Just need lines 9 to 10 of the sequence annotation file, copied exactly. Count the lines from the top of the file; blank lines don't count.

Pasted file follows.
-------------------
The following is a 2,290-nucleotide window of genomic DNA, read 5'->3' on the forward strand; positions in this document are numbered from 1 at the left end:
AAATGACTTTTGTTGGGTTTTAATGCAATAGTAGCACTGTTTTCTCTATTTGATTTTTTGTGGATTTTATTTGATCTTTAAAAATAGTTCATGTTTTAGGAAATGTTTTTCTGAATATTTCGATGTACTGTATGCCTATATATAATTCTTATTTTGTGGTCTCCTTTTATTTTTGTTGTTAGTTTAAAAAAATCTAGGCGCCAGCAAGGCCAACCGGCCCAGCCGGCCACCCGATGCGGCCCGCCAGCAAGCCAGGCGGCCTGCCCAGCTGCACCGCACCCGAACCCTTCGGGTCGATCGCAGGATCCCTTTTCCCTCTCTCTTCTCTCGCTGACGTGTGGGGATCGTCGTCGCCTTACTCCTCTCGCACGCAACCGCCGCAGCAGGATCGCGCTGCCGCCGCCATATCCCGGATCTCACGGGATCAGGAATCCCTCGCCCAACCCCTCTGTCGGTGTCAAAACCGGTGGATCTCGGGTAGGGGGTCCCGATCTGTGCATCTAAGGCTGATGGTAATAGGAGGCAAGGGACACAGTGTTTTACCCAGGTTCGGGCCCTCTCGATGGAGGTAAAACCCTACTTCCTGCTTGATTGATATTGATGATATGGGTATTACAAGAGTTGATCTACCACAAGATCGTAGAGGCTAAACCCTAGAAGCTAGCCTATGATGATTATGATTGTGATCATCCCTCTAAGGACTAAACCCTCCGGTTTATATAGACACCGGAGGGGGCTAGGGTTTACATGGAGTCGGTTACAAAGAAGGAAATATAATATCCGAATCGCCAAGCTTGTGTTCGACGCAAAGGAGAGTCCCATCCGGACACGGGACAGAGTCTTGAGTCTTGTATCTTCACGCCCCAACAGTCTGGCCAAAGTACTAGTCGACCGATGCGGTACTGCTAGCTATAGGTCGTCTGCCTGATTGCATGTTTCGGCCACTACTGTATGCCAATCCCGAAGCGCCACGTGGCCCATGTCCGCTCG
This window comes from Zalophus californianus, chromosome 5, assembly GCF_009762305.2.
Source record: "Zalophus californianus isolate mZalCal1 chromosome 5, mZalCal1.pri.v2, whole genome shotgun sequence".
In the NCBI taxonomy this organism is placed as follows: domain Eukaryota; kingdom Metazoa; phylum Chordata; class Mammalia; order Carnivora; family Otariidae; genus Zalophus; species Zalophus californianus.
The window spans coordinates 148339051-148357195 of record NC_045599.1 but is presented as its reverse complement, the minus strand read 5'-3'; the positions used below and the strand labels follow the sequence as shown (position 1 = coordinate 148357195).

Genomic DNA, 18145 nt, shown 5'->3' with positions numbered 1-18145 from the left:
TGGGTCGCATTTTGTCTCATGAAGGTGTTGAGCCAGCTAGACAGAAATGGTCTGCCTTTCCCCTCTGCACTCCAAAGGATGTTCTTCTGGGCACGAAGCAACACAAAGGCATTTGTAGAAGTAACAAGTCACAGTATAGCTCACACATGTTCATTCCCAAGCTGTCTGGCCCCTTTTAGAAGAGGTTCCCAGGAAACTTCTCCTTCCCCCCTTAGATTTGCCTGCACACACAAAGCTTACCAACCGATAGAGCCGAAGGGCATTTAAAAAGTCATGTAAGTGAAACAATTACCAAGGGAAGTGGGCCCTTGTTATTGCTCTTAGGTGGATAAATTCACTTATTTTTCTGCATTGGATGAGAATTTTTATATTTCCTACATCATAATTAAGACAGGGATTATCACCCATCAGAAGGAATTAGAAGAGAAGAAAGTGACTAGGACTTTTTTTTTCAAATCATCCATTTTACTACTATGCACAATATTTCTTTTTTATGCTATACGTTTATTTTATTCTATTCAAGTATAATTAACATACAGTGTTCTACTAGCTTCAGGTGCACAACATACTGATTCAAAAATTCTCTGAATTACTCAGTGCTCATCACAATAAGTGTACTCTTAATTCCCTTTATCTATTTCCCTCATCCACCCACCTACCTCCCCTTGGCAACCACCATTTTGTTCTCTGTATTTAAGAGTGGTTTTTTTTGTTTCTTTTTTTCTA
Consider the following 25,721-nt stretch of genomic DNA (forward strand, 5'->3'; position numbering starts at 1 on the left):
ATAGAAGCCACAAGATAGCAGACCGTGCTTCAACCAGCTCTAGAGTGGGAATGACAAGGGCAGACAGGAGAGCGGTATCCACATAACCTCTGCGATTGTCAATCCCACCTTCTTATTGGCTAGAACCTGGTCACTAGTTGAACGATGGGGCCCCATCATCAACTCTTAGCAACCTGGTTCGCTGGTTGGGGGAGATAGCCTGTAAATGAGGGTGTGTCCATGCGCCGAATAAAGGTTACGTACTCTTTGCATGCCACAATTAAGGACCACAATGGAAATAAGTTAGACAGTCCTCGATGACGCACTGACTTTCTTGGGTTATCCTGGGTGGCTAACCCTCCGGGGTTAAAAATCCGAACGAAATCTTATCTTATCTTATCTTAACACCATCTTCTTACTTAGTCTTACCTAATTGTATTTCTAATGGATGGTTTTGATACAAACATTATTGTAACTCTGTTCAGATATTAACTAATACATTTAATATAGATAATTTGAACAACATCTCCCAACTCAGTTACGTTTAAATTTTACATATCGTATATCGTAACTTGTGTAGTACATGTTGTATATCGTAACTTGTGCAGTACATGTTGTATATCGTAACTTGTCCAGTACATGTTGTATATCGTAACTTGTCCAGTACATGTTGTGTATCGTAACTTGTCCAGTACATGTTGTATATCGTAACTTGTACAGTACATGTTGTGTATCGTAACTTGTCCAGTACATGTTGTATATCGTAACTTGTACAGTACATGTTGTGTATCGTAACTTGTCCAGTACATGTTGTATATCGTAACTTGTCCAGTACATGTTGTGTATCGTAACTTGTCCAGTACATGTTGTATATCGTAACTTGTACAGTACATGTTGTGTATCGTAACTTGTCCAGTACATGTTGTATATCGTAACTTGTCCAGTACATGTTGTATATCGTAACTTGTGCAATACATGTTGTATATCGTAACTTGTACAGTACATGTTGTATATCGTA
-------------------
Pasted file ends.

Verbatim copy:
Consider the following 25,721-nt stretch of genomic DNA (forward strand, 5'->3'; position numbering starts at 1 on the left):
ATAGAAGCCACAAGATAGCAGACCGTGCTTCAACCAGCTCTAGAGTGGGAATGACAAGGGCAGACAGGAGAGCGGTATCCACATAACCTCTGCGATTGTCAATCCCACCTTCTTATTGGCTAGAACCTGGTCACTAGTTGAACGATGGGGCCCCATCATCAACTCTTAGCAACCTGGTTCGCTGGTTGGGGGAGATAGCCTGTAAATGAGGGTGTGTCCATGCGCCGAATAAAGGTTACGTACTCTTTGCATGCCACAATTAAGGACCACAATGGAAATAAGTTAGACAGTCCTCGATGACGCACTGACTTTCTTGGGTTATCCTGGGTGGCTAACCCTCCGGGGTTAAAAATCCGAACGAAATCTTATCTTATCTTATCTTAACACCATCTTCTTACTTAGTCTTACCTAATTGTATTTCTAATGGATGGTTTTGATACAAACATTATTGTAACTCTGTTCAGATATTAACTAATACATTTAATATAGATAATTTGAACAACATCTCCCAACTCAGTTACGTTTAAATTTTACATATCGTATATCGTAACTTGTGTAGTACATGTTGTATATCGTAACTTGTGCAGTACATGTTGTATATCGTAACTTGTCCAGTACATGTTGTATATCGTAACTTGTCCAGTACATGTTGTGTATCGTAACTTGTCCAGTACATGTTGTATATCGTAACTTGTACAGTACATGTTGTGTATCGTAACTTGTCCAGTACATGTTGTATATCGTAACTTGTACAGTACATGTTGTGTATCGTAACTTGTCCAGTACATGTTGTATATCGTAACTTGTCCAGTACATGTTGTGTATCGTAACTTGTCCAGTACATGTTGTATATCGTAACTTGTACAGTACATGTTGTGTATCGTAACTTGTCCAGTACATGTTGTATATCGTAACTTGTCCAGTACATGTTGTATATCGTAACTTGTGCAATACATGTTGTATATCGTAACTTGTACAGTACATGTTGTATATCGTA